A unique comparative account of the roots of Communist revolution in Russia and China. Steve Smith examines the changing social identities of peasants who settled in St Petersburg from the 1880s to 1917 and in Shanghai from the 1900s to the 1940s. Russia and China, though very different societies, were both dynastic empires with backward agrarian economies that suddenly experienced the impact of capitalist modernity. This book argues that far more happened to these migrants than simply being transformed from peasants into workers. It explores the migrants' identification with their native homes; how they acquired new understandings of themselves as individuals and new gender and national identities. It asks how these identity transformations fed into the wider political, social and cultural processes that culminated in the revolutionary crises in Russia and China, and how the Communist regimes that emerged viewed these transformations in the working classes they claimed to represent.
    26,21  TL77,08  TL
  • The Seventy Wonders of China

    Sert Kapak
    A complete and essential overview of China's marvels in all areas, from the natural world to inventions to artistic and architectural achievements.As China emerges as a great world economic power, this book shows what makes it such a special country and civilization, with topics ranging from the natural wonders of mountains and rivers to the Silk Road, from the arts and great monuments of the past to the booming cities of today.China's artistic achievements are unparalleled in scope. Calligraphy, jade, silk, ceramics, lacquer work, paintings, bronzes, furniture, and gardens are dealt with in highly expert but succinct entries. Monuments like the Forbidden City in Beijing and the Great Wall are celebrated around the world, but the book also presents lesser-known yet breathtaking buildings, palaces, tombs, and monasteries.The marvels of China touch on everyday life too. The Chinese invented gunpowder, paper, printing, and the compass, as well as such objects as umbrellas and playing cards. China's food is also celebrated in these pages in all its diversity, as is the heritage of the imperial system that ruled the Middle Kingdom for more than two thousand years.The individual entries are written by experts from leading academic institutions in Asia and the West, including Robert Ash, Fucshia Dunlop, Alison Hardie, Erling Hoh, Ronald Knapp, Vivienne Lo, Victor Mair, Shane McCausland, Carol Michaelson, Ann Paludan, Lei-Lei Qu, Nathan Sivin, Nancy Steinhardt, Shelagh Vainker, Frances Wood, Ni Yibin, and Zhang Yinglan. 320 illustrations, 250 in color.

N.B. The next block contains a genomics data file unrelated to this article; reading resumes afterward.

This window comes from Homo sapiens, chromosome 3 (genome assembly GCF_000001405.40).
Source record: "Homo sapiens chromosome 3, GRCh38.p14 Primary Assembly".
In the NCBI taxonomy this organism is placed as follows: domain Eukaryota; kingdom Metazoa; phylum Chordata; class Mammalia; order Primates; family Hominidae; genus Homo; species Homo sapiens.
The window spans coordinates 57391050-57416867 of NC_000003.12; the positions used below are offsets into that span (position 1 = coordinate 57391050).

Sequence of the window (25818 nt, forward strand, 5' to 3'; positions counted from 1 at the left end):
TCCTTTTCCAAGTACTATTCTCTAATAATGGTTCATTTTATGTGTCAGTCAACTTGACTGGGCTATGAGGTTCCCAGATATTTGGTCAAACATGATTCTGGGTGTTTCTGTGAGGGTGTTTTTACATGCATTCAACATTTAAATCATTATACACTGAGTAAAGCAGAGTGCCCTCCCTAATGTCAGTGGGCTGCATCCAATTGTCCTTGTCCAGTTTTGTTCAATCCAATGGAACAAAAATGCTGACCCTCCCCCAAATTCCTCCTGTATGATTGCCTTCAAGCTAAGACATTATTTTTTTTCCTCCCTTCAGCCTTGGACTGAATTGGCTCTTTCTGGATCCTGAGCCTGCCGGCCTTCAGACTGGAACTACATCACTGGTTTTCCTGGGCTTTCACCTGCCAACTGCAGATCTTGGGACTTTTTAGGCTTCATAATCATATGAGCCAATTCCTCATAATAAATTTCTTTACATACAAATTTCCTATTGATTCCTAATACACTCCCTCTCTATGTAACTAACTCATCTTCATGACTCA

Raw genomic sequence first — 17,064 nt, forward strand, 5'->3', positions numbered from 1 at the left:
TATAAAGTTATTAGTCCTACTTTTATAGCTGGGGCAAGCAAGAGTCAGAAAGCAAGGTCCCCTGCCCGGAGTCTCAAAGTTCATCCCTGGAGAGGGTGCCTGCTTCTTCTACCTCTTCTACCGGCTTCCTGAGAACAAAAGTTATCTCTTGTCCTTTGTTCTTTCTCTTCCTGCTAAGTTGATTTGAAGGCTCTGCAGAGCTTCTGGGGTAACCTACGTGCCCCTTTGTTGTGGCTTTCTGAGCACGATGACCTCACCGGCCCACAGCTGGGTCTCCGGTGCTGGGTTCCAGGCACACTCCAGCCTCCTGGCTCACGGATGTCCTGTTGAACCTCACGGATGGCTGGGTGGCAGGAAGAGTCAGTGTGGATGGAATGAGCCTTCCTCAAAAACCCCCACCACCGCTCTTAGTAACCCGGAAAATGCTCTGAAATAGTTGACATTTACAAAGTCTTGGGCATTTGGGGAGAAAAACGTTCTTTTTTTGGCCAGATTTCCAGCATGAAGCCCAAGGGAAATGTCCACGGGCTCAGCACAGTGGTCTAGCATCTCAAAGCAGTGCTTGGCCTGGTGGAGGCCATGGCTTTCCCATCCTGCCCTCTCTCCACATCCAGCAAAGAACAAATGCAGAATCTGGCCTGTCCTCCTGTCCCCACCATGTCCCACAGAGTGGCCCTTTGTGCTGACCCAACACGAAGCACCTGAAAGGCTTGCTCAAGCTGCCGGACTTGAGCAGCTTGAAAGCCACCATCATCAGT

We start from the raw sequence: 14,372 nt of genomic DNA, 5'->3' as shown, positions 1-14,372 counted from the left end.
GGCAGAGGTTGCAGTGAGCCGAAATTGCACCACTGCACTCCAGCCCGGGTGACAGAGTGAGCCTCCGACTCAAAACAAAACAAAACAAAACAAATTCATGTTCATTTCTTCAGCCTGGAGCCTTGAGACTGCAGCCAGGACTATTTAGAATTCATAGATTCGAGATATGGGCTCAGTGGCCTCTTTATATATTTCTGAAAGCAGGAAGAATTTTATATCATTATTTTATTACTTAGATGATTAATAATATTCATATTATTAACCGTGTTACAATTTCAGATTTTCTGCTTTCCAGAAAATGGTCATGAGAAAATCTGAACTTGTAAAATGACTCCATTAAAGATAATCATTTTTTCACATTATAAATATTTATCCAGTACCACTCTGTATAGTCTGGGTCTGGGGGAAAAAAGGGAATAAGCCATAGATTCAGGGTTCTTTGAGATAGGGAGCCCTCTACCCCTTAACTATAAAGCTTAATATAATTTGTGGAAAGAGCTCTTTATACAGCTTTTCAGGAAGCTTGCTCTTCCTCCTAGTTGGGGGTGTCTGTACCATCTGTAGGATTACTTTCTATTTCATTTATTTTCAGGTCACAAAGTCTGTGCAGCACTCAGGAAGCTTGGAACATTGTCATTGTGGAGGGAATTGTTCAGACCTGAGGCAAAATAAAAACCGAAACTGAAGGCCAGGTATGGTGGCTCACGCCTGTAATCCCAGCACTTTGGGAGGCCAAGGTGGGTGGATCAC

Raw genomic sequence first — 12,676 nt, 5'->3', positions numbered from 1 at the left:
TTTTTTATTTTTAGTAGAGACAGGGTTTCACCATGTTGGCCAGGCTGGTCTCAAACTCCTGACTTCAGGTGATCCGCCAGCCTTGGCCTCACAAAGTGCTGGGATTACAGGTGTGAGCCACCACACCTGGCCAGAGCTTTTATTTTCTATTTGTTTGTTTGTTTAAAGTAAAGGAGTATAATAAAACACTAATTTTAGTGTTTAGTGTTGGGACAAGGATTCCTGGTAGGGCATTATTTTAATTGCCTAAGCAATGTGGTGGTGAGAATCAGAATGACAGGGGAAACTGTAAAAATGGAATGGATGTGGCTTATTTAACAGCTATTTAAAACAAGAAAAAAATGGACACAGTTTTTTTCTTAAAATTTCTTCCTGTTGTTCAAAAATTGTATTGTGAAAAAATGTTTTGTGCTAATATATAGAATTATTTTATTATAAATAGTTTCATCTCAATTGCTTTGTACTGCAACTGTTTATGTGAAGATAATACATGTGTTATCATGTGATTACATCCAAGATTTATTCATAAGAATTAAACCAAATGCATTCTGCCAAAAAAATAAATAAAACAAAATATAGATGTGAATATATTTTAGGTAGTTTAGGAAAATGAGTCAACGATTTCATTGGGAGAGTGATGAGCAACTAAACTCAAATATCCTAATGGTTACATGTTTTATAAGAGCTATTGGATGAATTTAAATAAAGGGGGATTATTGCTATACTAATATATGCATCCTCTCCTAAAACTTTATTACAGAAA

45,36  TL90,72  TL
  • Genghis Khan (Saqi Books)

    Karton Kapak
    In the space of a mere twenty years Genghis Khan rallied all the tribes of Mongolia to put Mongolian society under a codified set of laws, much admired by Western travellers. At the head of his superbly disciplined army, he then embarked on the conquest of China. Hardly had Beijing fallen to him than he was off again, this time to lay waste the Middle East. As the sun set over the land of the Thousand and One Nights, he summoned a famed Taoist to teach him the secrets of 'long life' - as if, now that he was master of the world, he wished to conquer other domains than those that could be subjugated by the sword.My descendants will be clad in cloth of gold; they will be mounted on superb chargers and embrace the most beautiful young women. And they will have forgotten to whom they owe all this.For once the man who had never known defeat was wrong.From the thirteenth century, the Mongol empire has been shrouded in mystery, and legends abound - the name of Genghis Khan is, to this day, synonymous with terror. Michel Hoang provides a far more subtle, nuanced picture showing that the 'bloodthirsty barbarian' was also a visionary statesman and that behind the Oriental despot lay a strategist of genius. The book also provides a fascinating insight into Mongol society and culture.
    23,00  TL88,45  TL